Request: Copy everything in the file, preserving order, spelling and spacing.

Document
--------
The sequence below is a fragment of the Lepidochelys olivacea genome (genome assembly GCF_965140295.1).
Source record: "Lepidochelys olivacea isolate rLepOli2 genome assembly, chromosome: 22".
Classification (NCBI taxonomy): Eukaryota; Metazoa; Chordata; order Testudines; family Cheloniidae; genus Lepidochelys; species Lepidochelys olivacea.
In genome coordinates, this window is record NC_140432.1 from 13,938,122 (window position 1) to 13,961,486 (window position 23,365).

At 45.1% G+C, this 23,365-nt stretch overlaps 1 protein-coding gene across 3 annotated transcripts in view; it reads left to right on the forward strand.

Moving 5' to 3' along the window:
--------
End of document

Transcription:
The sequence below is a fragment of the Lepidochelys olivacea genome (genome assembly GCF_965140295.1).
Source record: "Lepidochelys olivacea isolate rLepOli2 genome assembly, chromosome: 22".
Classification (NCBI taxonomy): Eukaryota; Metazoa; Chordata; order Testudines; family Cheloniidae; genus Lepidochelys; species Lepidochelys olivacea.
In genome coordinates, this window is record NC_140432.1 from 13,938,122 (window position 1) to 13,961,486 (window position 23,365).

At 45.1% G+C, this 23,365-nt stretch overlaps 1 protein-coding gene across 3 annotated transcripts in view; it reads left to right on the forward strand.

Moving 5' to 3' along the window: